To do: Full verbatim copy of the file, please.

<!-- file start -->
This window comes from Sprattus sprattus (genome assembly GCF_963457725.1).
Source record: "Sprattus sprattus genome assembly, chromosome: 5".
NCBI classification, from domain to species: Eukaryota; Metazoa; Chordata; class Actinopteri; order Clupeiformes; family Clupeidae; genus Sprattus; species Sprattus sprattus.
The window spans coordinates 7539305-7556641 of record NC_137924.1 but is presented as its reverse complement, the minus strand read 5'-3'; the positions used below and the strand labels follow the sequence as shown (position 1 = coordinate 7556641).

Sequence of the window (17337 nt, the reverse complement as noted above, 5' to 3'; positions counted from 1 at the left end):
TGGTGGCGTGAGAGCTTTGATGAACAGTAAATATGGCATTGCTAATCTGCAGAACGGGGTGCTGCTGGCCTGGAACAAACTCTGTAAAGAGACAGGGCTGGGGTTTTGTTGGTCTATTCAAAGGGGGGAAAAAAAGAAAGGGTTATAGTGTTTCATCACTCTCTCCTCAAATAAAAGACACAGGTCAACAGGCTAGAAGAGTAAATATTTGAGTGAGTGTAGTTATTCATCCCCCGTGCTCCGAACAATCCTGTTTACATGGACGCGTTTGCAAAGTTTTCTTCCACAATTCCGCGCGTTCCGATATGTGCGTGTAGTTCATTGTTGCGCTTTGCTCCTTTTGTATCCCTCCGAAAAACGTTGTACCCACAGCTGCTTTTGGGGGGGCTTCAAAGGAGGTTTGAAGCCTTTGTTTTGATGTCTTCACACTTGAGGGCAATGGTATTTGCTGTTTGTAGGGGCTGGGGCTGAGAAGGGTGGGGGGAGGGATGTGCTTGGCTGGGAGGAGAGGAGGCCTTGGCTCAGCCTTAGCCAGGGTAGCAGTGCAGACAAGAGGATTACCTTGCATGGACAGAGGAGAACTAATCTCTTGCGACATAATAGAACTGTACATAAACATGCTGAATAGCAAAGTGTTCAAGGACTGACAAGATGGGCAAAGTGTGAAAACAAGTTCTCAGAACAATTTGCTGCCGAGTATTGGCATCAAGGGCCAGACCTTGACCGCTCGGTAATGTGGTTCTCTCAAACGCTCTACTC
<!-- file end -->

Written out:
This window comes from Sprattus sprattus (genome assembly GCF_963457725.1).
Source record: "Sprattus sprattus genome assembly, chromosome: 5".
NCBI classification, from domain to species: Eukaryota; Metazoa; Chordata; class Actinopteri; order Clupeiformes; family Clupeidae; genus Sprattus; species Sprattus sprattus.
The window spans coordinates 7539305-7556641 of record NC_137924.1 but is presented as its reverse complement, the minus strand read 5'-3'; the positions used below and the strand labels follow the sequence as shown (position 1 = coordinate 7556641).

Sequence of the window (17337 nt, the reverse complement as noted above, 5' to 3'; positions counted from 1 at the left end):
TGGTGGCGTGAGAGCTTTGATGAACAGTAAATATGGCATTGCTAATCTGCAGAACGGGGTGCTGCTGGCCTGGAACAAACTCTGTAAAGAGACAGGGCTGGGGTTTTGTTGGTCTATTCAAAGGGGGGAAAAAAAGAAAGGGTTATAGTGTTTCATCACTCTCTCCTCAAATAAAAGACACAGGTCAACAGGCTAGAAGAGTAAATATTTGAGTGAGTGTAGTTATTCATCCCCCGTGCTCCGAACAATCCTGTTTACATGGACGCGTTTGCAAAGTTTTCTTCCACAATTCCGCGCGTTCCGATATGTGCGTGTAGTTCATTGTTGCGCTTTGCTCCTTTTGTATCCCTCCGAAAAACGTTGTACCCACAGCTGCTTTTGGGGGGGCTTCAAAGGAGGTTTGAAGCCTTTGTTTTGATGTCTTCACACTTGAGGGCAATGGTATTTGCTGTTTGTAGGGGCTGGGGCTGAGAAGGGTGGGGGGAGGGATGTGCTTGGCTGGGAGGAGAGGAGGCCTTGGCTCAGCCTTAGCCAGGGTAGCAGTGCAGACAAGAGGATTACCTTGCATGGACAGAGGAGAACTAATCTCTTGCGACATAATAGAACTGTACATAAACATGCTGAATAGCAAAGTGTTCAAGGACTGACAAGATGGGCAAAGTGTGAAAACAAGTTCTCAGAACAATTTGCTGCCGAGTATTGGCATCAAGGGCCAGACCTTGACCGCTCGGTAATGTGGTTCTCTCAAACGCTCTACTC